Booze52

Classic Cocktails from A to Z: The Daiquiri

By • October 18, 2012 • 1 Comment

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Some things just go together -- and the obvious accompaniment to food is drink. Welcome to Booze52, in which we explore all manner of libations, from A to Z, that do much more than just wash down a meal.

Today: The Classic Daiquiri (looks a little different than you remember, right?)

You say DAK-ery, I say DYE-kery. However you pronounce it, the word screams tropical venues with palmetto fans, thatched rooftops, and a sapphire-blue sea. In the past 40 years, this once-unassuming daiquiri somehow morphed into a clichéd umbrella drink, served slushy and sweet with chunks of pineapple in a piña colada glass.

It was my date drink of choice at UCLA whenever someone with enough money to take me off campus asked me out (very rare). Chart House, Gladstone’s, Monty’s Steakhouse -- all of them served up a fancy daiquiri with all the trimmings. A real step up from Bacardi and Coke, another of my frequent cocktail orders.

Despite its Spring Break affiliations, the daiquiri’s origins nod to the working stiff. This simple drink of rum, lime, and sugar was first enjoyed by Cuban sailors in the 19th century and introduced to Americans after the Spanish American War. Limes and rum are the major players in many classic cocktails -- it's a partnership of sweet and tart that works well for quenching thirst (and staving off scurvy).

This refreshing drink with paisano roots developed a cult following after Ernest Hemingway reportedly adopted it as his cocktail of choice. According to Jim Meehan in The PDT Cocktail Book, Hemingway was a diabetic, so his mix had maraschino liqueur and grapefruit juice instead of sugar.

Sweet cocktails reached a zenith in the '60s, '70s and '80s, and that's when daiquiri recipes changed drastically. Their descendants are the ones you drink in Bermuda, Palm Springs, and Vegas. Tasty for sure, but the rum and lime are completely obscured.

Tips and Variations

Since the cocktail is so simple, it pays to use the best ingredients, and to be somewhat obsessive about proportions. Buy the best rum you can, and note that your local A&P probably isn’t the place to find it. (Read: Set your sights above Bacardi.) Use fresh-squeezed lime juice -- it makes a difference. Make your own simple syrup. It’s easy: Add 1 part water to 1 part sugar in a medium saucepan and bring to a boil. Turn the heat down and simmer for 3 minutes. Cool and store in tightly sealed container in the refrigerator for up to one month.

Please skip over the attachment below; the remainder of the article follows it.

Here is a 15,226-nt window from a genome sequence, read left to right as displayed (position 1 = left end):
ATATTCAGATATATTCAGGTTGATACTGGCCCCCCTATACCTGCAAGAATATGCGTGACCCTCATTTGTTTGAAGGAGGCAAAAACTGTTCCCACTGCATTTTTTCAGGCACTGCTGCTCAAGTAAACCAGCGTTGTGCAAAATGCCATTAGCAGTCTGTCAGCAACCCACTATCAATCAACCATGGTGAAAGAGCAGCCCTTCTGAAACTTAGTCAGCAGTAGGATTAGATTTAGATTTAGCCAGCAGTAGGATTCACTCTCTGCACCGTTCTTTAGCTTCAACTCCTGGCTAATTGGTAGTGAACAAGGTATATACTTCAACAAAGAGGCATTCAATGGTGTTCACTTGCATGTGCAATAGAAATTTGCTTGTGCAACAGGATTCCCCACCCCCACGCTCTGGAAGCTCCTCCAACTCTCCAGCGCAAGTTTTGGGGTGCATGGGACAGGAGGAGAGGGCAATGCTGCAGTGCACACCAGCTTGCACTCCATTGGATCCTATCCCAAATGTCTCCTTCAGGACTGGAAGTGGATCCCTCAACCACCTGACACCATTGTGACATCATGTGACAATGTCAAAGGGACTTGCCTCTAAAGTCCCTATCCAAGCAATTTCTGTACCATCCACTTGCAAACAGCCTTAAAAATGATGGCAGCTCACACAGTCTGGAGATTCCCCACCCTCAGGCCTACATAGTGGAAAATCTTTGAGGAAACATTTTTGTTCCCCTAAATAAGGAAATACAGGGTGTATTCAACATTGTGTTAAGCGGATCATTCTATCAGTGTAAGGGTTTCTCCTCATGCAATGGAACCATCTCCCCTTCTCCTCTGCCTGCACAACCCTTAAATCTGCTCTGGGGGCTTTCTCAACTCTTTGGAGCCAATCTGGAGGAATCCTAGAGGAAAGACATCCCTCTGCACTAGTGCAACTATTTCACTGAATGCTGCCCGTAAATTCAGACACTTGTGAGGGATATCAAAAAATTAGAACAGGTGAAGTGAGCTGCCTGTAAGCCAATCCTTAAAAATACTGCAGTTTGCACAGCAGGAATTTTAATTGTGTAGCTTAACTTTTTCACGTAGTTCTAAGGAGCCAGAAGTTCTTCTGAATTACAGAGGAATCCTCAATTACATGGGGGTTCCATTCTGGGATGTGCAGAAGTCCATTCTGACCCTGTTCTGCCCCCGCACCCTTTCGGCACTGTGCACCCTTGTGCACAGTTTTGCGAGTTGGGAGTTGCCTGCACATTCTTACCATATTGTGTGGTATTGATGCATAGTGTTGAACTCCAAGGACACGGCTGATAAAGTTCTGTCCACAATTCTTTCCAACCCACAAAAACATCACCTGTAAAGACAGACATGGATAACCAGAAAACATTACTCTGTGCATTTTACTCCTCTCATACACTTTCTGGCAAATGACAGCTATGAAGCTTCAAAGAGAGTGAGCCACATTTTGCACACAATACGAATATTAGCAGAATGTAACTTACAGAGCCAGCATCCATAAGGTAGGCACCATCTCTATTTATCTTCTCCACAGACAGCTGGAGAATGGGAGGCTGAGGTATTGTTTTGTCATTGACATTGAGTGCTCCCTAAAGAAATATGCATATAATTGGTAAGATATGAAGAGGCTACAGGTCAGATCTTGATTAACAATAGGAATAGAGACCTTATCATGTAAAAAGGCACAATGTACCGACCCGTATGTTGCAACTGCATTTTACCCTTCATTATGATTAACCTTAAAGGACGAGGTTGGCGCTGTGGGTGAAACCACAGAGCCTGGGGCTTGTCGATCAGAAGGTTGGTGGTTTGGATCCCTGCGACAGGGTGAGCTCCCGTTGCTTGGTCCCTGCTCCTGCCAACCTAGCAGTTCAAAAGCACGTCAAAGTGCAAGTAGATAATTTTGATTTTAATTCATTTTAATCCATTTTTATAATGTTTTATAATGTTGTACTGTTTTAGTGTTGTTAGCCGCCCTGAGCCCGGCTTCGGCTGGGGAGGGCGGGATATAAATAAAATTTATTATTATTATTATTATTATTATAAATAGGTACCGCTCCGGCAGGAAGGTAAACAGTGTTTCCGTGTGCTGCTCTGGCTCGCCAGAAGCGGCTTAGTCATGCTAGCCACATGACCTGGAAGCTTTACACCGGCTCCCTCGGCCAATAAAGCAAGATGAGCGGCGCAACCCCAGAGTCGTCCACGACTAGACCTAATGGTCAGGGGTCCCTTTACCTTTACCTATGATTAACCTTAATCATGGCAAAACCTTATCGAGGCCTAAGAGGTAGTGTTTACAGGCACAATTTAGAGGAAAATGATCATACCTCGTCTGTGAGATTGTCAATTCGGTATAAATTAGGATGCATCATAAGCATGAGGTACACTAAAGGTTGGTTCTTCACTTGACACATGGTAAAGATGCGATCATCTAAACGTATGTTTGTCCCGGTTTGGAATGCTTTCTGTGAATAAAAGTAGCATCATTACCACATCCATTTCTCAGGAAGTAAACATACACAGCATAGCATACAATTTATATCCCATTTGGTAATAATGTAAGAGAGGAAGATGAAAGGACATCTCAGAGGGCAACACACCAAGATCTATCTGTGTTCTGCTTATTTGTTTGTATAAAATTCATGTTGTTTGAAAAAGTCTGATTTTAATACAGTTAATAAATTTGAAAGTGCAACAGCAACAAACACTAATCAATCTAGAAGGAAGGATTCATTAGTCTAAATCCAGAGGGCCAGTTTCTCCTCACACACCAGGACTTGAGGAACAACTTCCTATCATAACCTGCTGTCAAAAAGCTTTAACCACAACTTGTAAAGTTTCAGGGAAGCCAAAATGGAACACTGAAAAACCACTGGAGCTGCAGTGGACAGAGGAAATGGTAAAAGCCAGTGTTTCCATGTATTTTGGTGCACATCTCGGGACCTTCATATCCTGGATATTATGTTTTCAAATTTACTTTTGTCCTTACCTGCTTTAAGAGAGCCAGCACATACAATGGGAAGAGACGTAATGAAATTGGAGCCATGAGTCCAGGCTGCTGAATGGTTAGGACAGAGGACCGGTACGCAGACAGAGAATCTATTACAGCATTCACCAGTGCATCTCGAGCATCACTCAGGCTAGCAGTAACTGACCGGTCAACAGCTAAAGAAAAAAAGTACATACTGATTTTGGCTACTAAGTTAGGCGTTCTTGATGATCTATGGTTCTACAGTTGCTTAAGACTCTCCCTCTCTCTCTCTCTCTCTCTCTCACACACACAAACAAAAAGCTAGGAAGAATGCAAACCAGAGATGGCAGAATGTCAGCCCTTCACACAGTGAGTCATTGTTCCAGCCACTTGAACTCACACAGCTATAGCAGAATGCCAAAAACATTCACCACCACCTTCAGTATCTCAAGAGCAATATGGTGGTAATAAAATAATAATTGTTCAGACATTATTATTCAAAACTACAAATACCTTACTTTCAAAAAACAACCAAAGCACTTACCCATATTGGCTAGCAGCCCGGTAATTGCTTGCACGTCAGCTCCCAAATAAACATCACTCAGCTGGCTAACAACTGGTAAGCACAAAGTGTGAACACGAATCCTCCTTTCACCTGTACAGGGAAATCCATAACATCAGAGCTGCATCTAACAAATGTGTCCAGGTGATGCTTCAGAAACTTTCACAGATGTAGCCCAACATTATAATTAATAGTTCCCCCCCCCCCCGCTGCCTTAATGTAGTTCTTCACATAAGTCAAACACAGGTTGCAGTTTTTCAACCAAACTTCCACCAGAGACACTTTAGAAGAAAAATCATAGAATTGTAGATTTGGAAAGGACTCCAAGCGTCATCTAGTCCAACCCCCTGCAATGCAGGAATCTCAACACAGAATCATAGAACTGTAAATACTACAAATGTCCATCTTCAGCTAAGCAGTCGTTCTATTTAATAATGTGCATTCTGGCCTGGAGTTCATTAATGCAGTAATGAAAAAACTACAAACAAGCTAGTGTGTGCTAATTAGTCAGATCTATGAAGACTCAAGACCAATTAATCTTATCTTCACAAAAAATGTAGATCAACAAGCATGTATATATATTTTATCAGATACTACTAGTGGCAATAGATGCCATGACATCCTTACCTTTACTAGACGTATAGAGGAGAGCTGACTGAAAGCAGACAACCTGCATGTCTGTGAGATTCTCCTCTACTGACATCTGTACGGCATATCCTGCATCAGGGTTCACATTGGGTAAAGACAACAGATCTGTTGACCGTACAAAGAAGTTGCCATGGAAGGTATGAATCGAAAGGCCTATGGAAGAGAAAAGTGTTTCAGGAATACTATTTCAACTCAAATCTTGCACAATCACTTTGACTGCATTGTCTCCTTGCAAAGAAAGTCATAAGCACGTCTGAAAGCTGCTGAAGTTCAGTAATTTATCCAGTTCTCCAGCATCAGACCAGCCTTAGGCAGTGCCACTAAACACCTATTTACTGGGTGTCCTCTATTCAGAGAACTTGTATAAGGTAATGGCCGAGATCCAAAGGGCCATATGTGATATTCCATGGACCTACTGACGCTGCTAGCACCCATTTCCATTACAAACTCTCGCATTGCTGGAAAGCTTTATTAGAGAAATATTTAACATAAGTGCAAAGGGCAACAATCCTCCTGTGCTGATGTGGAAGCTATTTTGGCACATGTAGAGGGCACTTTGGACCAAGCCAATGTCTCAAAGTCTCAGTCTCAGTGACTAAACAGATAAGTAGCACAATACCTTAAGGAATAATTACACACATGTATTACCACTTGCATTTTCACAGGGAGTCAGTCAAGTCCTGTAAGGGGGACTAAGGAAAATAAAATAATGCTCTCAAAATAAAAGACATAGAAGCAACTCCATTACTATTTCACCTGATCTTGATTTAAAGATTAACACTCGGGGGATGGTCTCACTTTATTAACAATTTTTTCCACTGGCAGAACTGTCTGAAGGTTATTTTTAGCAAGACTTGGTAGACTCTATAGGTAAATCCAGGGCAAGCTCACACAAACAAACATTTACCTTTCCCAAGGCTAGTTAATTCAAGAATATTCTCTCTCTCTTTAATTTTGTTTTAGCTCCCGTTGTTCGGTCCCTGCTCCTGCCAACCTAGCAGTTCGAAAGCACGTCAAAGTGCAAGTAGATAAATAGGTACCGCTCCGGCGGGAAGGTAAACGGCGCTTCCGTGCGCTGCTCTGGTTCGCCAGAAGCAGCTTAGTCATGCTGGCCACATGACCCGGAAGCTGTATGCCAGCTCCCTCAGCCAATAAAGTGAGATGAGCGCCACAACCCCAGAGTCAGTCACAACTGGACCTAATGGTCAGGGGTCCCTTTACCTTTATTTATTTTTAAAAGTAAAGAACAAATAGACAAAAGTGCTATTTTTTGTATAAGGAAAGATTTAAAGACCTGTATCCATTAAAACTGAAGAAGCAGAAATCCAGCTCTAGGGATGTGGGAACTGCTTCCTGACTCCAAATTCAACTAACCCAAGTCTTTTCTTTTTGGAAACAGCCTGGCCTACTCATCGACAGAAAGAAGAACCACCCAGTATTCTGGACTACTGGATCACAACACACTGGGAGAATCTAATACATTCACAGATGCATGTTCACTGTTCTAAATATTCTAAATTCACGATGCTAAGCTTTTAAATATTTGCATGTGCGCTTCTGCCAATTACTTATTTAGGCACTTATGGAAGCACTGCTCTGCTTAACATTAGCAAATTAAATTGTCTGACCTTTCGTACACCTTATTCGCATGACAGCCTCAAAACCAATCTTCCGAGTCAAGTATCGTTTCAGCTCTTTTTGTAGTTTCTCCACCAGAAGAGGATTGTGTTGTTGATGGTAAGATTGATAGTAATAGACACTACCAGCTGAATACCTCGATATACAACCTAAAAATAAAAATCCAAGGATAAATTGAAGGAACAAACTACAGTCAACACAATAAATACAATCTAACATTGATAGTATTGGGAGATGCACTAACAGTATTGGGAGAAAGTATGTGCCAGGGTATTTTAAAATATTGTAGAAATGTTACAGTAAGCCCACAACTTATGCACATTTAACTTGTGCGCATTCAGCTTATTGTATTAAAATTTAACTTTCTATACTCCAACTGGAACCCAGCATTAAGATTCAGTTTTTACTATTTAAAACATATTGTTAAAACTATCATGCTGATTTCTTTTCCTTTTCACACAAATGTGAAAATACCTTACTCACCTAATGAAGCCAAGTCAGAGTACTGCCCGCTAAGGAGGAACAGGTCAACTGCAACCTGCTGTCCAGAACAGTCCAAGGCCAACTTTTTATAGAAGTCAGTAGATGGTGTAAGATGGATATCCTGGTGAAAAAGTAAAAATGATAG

Light (also called white or silver) rum is clear and more neutral in flavor than gold, dark or spiced rum. It makes for a clean, bracing daiquiri. For an interesting variation, you might try a blend like Banks 5 Island, which is clear but has about 20 different rums in it for more complexity. In college, rum was like any other spirit -- a means to an end, where taste was not the object. Now, I actually enjoy drinking it straight to identify the various flavors it reveals. The better the spirit, the more nuanced it will be.

Although my recipe calls for serving the drink straight up, you might try drinking a daiquiri "frappé." All this means is pouring your blend over cracked or shaved ice. Slushlike without going over to the sloppy side.

For another variation, it doesn’t hurt to follow in Hemingway’s footsteps with Maraschino liqueur. It makes it fancy without killing the rum and lime, and conjures up that deliciously grownup feeling you had when your parents let you eat the bourbon-soaked cherry out of their Old Fashioneds. Add about .25 ounces of Maraschino to the recipe below. You can also add a splash of grapefruit juice.

Of course, Hemingway always made it a double.

Daiquiri Recipe

Serves 1

2 ounces light (white) rum
1 ounce fresh-squeezed lime juice
.5 ounce simple syrup

Shake with ice and strain into a martini glass or coupe. Garnish with a lime wedge.

Save and print this recipe here.

Photos by James Ransom

 

Tags: drinks, cocktails, daiquiri, booze, rum, lime

Comments (1)

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Kandm

over 1 year ago Kristy Mucci

Kristy is an expert at making things pretty and a former Associate Editor of Food52.

I totally want to try Hemingway's version!